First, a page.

Addressing the controversy over the different standards the state and the federal government have for the length of quarantine—the federal CDC has changed its recommendation to 10 days, while the state maintains its 14-day standard—Orange County Executive Steve Neuhaus reported a sobering statistic during his briefing on Monday. Ten percent of all residents who tested positive for COVID-19 in the county continued to test positive 10 days later. “Just so you guys know,” Neuhaus said.

Seventeen cases of COVID-19 have been identified at the Ulster County Jail, Sheriff Juan Figueroa told the Kingston Wire on Wednesday. Testing was ordered on everyone at the jail after an inmate tested positive on December 6, though the jail is still awaiting the results of some of the tests. The father of an imprisoned man told the Wire his son was sick with the virus and suffered an asthma attack from the disease. Figueroa has so far identified two inmates with medical conditions that could lead to complications with the virus and sent their information to District Attorney Dave Clegg, who could order their release early on medical grounds, as he did with 10 inmates this spring.

There were 106 people hospitalized with COVID-19 in Dutchess County on Monday, according to the county COVID-19 dashboard, just two below the spring peak of 108 hospitalizations, which was reached April 9.

The Village Apothecary, a very holistic, very granola pharmacy in Woodstock, received permission from the state to administer the COVID-19 vaccine, and is in talks with the town and the county about using the Woodstock community center as a vaccination clinic, Hudson Valley One reported.

Belleayre Mountain Ski Center is halting all ticket sales, according to an update on its website. A source tells The River that the resort will honor existing lift tickets. Meanwhile, Hunter Mountain is having a 96-hour sale.


County coronavirus pages: Sullivan, Delaware, Greene, Schoharie

Data debacle: Sullivan County health officials uncovered a glitch in software used by Middletown Medical that caused about 200 positive cases in Sullivan and Orange counties to go unreported to state and county health officials. The cases date all the way back to November 25, Sullivan County Public Health said in a press release. County health director Nancy McGraw said that her department discovered the problem when several county residents called to say they had never been contacted by county health workers, even after receiving a positive COVID-19 result from their provider. “Our staff identified a pattern that many individuals had received their tests at the same location, and we notified the provider’s office, Middletown Medical,” McGraw said. The glitch prevented results from being automatically uploaded to the Electronic Clinical Laboratory Reporting System, which both state and county health officials use to track case data. Since the issue was discovered, Middletown Medical has gone back to manually uploading case data to the system, Sullivan officials said.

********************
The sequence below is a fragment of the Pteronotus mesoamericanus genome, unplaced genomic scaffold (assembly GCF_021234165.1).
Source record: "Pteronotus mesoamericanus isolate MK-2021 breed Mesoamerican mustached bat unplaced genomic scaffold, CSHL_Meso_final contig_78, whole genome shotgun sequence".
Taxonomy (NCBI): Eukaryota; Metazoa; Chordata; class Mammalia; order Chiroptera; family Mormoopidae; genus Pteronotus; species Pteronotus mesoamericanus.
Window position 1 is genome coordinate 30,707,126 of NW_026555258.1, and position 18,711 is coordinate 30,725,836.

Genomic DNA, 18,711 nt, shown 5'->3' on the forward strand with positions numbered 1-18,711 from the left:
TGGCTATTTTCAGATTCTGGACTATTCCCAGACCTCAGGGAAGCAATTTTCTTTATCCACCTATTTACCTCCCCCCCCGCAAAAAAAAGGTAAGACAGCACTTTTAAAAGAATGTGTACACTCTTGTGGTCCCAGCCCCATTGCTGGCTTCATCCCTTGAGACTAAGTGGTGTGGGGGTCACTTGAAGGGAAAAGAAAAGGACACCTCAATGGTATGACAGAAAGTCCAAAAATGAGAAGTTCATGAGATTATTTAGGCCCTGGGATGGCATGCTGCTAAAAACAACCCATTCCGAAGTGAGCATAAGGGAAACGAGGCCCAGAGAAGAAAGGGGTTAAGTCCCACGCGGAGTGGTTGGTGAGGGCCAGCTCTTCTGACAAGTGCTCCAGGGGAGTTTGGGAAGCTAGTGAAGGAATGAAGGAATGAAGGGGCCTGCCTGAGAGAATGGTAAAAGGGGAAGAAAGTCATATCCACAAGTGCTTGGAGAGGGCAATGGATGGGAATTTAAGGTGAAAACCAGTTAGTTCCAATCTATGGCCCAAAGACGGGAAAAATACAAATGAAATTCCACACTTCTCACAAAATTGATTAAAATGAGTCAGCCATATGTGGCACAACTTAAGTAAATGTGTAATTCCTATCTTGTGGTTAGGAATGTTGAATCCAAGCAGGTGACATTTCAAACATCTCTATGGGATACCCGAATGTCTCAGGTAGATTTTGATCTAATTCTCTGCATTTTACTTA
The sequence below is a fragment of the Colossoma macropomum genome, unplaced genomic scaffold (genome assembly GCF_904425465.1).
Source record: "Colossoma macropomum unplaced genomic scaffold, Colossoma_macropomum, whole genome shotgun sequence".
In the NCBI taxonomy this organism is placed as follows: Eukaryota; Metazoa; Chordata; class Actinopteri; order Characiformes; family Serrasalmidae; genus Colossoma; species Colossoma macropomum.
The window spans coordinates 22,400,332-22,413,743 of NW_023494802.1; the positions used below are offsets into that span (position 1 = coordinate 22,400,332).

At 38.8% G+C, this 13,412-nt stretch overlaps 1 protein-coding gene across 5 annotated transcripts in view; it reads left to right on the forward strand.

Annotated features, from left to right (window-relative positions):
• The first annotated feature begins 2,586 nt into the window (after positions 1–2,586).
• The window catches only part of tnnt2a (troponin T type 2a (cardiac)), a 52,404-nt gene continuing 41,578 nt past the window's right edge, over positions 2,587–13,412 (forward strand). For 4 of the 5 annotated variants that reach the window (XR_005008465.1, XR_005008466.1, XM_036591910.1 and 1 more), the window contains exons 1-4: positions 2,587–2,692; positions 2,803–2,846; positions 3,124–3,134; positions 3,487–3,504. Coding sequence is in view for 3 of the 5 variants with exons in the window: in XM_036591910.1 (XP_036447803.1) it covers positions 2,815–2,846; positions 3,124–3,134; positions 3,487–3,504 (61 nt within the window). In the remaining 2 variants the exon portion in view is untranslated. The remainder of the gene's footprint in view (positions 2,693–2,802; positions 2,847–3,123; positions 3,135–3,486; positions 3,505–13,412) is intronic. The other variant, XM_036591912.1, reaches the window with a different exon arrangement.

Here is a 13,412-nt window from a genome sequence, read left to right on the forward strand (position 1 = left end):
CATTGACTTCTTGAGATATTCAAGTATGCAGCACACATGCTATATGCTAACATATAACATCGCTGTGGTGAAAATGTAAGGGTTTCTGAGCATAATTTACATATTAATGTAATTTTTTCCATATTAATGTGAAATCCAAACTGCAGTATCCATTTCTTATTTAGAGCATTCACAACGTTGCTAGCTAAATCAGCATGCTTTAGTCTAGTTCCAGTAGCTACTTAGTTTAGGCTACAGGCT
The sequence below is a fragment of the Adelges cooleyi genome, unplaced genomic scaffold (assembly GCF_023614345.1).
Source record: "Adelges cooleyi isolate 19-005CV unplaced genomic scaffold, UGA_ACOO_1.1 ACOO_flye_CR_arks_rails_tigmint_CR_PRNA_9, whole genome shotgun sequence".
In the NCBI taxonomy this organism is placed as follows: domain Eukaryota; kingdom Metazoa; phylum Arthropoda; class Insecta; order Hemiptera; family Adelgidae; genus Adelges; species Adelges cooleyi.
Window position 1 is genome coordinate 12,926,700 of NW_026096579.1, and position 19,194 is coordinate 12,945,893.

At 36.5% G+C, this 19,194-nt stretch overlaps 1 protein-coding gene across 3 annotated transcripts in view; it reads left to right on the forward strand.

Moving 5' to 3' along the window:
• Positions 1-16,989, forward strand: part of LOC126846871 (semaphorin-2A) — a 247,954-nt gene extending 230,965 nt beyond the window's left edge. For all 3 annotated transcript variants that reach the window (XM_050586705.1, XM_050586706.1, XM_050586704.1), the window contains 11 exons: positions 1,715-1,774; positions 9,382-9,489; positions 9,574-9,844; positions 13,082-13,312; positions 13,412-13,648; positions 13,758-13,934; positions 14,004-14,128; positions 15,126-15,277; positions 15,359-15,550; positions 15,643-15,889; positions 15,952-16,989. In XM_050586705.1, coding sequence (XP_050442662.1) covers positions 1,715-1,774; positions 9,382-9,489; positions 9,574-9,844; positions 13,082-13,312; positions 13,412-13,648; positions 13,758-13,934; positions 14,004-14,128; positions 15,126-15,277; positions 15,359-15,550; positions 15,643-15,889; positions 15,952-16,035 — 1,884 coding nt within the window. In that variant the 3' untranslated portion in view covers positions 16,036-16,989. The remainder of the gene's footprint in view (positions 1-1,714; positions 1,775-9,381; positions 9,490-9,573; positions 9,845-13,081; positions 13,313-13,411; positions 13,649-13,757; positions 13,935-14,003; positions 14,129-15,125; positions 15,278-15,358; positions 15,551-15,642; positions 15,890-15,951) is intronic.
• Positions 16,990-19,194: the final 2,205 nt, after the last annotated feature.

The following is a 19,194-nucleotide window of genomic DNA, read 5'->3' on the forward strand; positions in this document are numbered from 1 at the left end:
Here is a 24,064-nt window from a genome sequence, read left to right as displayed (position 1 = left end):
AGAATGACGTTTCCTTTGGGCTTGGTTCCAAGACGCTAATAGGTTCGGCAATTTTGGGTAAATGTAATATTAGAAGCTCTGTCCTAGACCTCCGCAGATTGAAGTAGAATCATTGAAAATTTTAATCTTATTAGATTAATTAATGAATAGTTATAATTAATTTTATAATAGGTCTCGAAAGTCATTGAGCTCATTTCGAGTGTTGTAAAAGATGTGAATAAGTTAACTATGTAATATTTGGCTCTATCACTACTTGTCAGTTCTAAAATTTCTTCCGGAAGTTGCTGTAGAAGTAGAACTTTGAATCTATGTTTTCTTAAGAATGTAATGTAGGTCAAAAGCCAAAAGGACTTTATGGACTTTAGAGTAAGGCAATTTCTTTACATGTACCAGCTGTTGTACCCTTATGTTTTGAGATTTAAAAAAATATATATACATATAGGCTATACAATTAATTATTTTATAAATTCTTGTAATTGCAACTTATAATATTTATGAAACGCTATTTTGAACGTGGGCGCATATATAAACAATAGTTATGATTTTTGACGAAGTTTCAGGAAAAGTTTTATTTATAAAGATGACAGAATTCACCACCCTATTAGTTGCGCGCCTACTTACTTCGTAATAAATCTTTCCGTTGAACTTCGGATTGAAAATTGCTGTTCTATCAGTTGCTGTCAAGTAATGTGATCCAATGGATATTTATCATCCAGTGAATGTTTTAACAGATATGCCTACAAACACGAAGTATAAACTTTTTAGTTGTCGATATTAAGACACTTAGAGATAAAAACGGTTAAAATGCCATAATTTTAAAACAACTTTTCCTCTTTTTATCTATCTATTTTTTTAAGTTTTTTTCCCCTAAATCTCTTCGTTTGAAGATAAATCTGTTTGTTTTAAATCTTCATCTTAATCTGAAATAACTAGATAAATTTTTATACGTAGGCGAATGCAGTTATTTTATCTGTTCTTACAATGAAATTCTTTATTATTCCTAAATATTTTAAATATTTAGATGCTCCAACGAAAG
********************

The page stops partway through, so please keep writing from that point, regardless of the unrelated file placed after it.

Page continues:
The Delaware County Public Health Department issued a public health warning after an associate at the Tops Market (127 Main Street, Stamford) tested positive for COVID-19. Members of the public may have been exposed on Monday, December 7 from 2:30-6:30pm and Wednesday, December 9, from 8am-1pm.

Delaware County has seen some improvement recently on cases and hospitalizations: As of Wednesday, the county has 72 active cases, one hospitalized. Another death in the county on Tuesday brought Delaware’s total COVID-19 death toll to 10.

Greene County’s active cases have also fallen slightly: There are currently 88 in the county, down from 96 on Monday. But the hospitalizations that follow a week or two after a case surge are still on the way up, county health officials said in a Wednesday Facebook post. “Over the past few weeks, the number of our community members in the hospital for COVID-19 has continued to rise,” they wrote. Twelve county residents are currently hospitalized for COVID-19.

Greene County health officials also posted some information on the county’s upcoming vaccination plans on Wednesday. “Greene County has identified eight sites in the county where vaccination clinics will take place. Additionally, other healthcare providers and pharmacies will also be administering the vaccine once it arrives,” they wrote. More information about dates, times, locations, and how to register for vaccination will be shared after the county receives notice of vaccine shipment.

Schoharie County cases continue to rise. As of Wednesday, the county has 83 active cases, county health director Amy Gildemeister told The River.

On-the-ground local reporting and analysis has never been more important, and that’s what The River aims to provide. But we need your help to continue the work we’re doing. Will you support our journalism today?


The River and The Other Hudson Valley are collaborating with WGXC to announce these updates over the air. To listen, tune in to 90.7 FM at midnight, 5am, 7am, or 9am, or visit the audio archive online.

La Voz, una revista de cultura y noticias del Valle de Hudson en español, está traduciendo estos resúmenes y co-publicandolos en su página web. Leyendo aqui. También puede escuchar actualizaciones diarias por audio en el show “La Voz con Mariel Fiori” en Radio Kingston.

To read more of our coronavirus coverage, visit our coronavirus page.